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In this file photo, ornaments hang on the Popcorn, Peanut, Pretzel and Pickle Tree on display at the Jimtown Store in Healdsburg, Calif.

(AP Photo/Eric Risberg)

“I honestly don’t know where it started,” said Grenkie.

There’s another theory that it has to do with a certain Civil War soldier who ate pickles to save himself from starvation. “There are so many different little stories that go with it,” she added.

Chicken bones — are not what you think

During the festive season, chicken bones abound, but they’re not what most may think. These are spicy cinnamon-flavoured candies in shiny pink-coated shells filled with chocolate that many in New Brunswick enjoy during the holiday season.

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The treat was invented by Frank Sparhawk, a Ganong Bros. Ltd candymaker in 1885. Ganong is Canada’s oldest family-owned and operated chocolate company based in St. Stephen, New Brunswick.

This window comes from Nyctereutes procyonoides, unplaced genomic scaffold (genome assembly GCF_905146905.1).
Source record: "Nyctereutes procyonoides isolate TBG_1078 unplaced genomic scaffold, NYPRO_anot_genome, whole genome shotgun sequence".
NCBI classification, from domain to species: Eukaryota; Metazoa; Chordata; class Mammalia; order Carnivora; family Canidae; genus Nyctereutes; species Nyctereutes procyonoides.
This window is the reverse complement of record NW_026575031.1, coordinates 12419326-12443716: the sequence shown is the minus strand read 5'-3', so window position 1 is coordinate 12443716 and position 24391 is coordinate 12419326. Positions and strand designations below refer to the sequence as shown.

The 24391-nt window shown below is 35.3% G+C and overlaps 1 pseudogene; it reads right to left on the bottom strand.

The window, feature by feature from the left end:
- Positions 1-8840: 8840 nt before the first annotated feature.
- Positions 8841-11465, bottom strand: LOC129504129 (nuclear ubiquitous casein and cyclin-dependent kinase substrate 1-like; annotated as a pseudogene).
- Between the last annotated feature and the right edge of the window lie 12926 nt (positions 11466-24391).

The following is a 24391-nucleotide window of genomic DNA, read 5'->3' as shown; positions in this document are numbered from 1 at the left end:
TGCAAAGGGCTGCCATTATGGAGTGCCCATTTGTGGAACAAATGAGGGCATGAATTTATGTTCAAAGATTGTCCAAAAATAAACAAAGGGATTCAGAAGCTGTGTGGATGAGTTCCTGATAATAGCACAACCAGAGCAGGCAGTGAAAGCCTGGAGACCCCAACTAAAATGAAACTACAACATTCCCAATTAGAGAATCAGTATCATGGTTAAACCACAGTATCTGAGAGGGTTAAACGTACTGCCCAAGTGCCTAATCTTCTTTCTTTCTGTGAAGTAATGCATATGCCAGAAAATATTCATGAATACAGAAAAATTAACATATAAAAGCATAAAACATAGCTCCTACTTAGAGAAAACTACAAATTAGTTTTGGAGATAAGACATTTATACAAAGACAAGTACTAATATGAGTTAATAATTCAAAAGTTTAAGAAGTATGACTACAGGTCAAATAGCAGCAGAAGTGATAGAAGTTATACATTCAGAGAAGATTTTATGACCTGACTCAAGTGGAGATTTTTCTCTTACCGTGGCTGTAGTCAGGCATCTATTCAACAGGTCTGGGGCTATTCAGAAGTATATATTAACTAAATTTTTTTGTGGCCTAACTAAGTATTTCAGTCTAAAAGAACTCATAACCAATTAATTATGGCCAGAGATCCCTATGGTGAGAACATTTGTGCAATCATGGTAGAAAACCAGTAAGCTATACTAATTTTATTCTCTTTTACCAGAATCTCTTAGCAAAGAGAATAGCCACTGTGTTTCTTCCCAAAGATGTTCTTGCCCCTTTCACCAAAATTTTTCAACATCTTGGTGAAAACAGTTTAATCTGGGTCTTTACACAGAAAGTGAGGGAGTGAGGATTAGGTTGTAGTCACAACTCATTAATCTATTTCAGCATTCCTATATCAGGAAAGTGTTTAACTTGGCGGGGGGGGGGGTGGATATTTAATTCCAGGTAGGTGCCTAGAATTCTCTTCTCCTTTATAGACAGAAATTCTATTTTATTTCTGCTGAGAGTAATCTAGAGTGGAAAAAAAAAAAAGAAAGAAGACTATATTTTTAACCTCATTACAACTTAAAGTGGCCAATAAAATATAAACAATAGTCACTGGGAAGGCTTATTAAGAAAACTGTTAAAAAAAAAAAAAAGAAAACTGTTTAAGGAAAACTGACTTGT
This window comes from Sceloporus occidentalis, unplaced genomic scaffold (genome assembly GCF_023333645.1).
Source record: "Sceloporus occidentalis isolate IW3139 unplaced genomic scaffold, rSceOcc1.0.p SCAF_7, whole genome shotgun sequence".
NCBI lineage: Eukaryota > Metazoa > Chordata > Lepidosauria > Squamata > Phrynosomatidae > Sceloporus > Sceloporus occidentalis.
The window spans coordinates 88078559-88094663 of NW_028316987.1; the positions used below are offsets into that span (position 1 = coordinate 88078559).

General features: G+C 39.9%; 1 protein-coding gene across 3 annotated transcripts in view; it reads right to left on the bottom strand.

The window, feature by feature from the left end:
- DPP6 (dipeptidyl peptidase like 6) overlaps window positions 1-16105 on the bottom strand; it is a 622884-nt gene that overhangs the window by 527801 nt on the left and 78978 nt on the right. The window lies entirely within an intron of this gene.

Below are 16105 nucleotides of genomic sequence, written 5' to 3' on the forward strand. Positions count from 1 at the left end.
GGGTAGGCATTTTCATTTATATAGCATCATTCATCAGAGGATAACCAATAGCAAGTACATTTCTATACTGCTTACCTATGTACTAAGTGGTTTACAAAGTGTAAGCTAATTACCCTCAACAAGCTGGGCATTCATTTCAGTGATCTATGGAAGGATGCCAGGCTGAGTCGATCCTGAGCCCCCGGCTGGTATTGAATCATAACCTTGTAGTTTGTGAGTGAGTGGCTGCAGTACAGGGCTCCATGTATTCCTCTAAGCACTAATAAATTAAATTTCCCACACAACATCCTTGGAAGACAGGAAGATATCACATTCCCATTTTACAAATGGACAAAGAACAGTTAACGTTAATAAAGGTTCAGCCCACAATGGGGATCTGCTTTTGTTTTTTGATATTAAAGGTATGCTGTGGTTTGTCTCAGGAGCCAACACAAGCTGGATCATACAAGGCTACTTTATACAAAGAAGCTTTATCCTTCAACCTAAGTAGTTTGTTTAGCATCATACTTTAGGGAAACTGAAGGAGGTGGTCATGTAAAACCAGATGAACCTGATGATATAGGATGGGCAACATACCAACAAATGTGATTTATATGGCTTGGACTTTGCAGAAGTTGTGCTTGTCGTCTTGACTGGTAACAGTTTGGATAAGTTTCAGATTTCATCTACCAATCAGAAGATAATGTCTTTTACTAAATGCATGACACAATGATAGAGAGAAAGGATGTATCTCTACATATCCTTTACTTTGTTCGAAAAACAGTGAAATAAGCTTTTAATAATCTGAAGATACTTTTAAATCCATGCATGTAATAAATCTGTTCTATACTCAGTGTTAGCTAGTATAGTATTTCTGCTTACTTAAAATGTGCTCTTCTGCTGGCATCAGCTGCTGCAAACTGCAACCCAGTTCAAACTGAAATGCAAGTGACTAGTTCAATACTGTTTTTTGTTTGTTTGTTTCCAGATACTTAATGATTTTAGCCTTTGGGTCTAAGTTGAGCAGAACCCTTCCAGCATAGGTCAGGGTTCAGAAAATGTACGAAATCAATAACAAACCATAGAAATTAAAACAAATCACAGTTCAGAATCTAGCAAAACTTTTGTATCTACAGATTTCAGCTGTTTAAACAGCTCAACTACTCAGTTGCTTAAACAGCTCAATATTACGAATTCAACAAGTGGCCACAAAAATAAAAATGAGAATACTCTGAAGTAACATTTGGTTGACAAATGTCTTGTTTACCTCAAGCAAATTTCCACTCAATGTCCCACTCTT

The candy has become a holiday tradition in the province — it’s almost a Christmas staple for New Brunswickers. The candy is so popular that a local distillery has even created a chicken bones liqueur.

“They’re unique,” said Jeremiah Clark, who grew up in New Brunswick. “It’s really an Atlantic Canada holiday treat.”

A bottle of Chicken Bones Liqueur is shown in this handout image. For generations, a hard candy known as chicken bones has been a Christmas tradition in the Maritimes, but now a new drink that mixes the candy with liquor is in big demand during the holiday season.

THE CANADIAN PRESS/HO-Moonshine Creek Distillery

Clark, the CEO of Moonshine Creek Distillery created the “adult-oriented” version of the candy tradition so people in New Brunswick can enjoy it in every form.